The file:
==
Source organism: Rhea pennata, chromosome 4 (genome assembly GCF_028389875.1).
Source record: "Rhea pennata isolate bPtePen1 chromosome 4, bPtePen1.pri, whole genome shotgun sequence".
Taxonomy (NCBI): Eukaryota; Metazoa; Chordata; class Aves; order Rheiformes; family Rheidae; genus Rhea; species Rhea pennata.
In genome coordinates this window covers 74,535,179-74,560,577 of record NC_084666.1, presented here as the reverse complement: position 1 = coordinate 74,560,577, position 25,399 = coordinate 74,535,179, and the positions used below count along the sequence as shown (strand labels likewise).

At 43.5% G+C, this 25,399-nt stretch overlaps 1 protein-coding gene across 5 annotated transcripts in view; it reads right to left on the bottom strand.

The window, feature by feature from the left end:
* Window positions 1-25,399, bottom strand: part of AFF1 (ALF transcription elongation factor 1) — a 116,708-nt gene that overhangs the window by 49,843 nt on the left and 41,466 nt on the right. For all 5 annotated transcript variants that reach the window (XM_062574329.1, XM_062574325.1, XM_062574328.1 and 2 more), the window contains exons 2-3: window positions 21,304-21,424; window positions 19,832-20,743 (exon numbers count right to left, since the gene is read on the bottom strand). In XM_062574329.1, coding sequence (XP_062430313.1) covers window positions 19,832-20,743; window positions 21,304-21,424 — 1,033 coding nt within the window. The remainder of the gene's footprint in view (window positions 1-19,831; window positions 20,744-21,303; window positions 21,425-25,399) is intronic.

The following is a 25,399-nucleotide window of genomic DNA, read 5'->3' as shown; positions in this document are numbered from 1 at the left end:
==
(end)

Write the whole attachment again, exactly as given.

Source organism: Rhea pennata, chromosome 4 (genome assembly GCF_028389875.1).
Source record: "Rhea pennata isolate bPtePen1 chromosome 4, bPtePen1.pri, whole genome shotgun sequence".
Taxonomy (NCBI): Eukaryota; Metazoa; Chordata; class Aves; order Rheiformes; family Rheidae; genus Rhea; species Rhea pennata.
In genome coordinates this window covers 74,535,179-74,560,577 of record NC_084666.1, presented here as the reverse complement: position 1 = coordinate 74,560,577, position 25,399 = coordinate 74,535,179, and the positions used below count along the sequence as shown (strand labels likewise).

At 43.5% G+C, this 25,399-nt stretch overlaps 1 protein-coding gene across 5 annotated transcripts in view; it reads right to left on the bottom strand.

The window, feature by feature from the left end:
* Window positions 1-25,399, bottom strand: part of AFF1 (ALF transcription elongation factor 1) — a 116,708-nt gene that overhangs the window by 49,843 nt on the left and 41,466 nt on the right. For all 5 annotated transcript variants that reach the window (XM_062574329.1, XM_062574325.1, XM_062574328.1 and 2 more), the window contains exons 2-3: window positions 21,304-21,424; window positions 19,832-20,743 (exon numbers count right to left, since the gene is read on the bottom strand). In XM_062574329.1, coding sequence (XP_062430313.1) covers window positions 19,832-20,743; window positions 21,304-21,424 — 1,033 coding nt within the window. The remainder of the gene's footprint in view (window positions 1-19,831; window positions 20,744-21,303; window positions 21,425-25,399) is intronic.

The following is a 25,399-nucleotide window of genomic DNA, read 5'->3' as shown; positions in this document are numbered from 1 at the left end: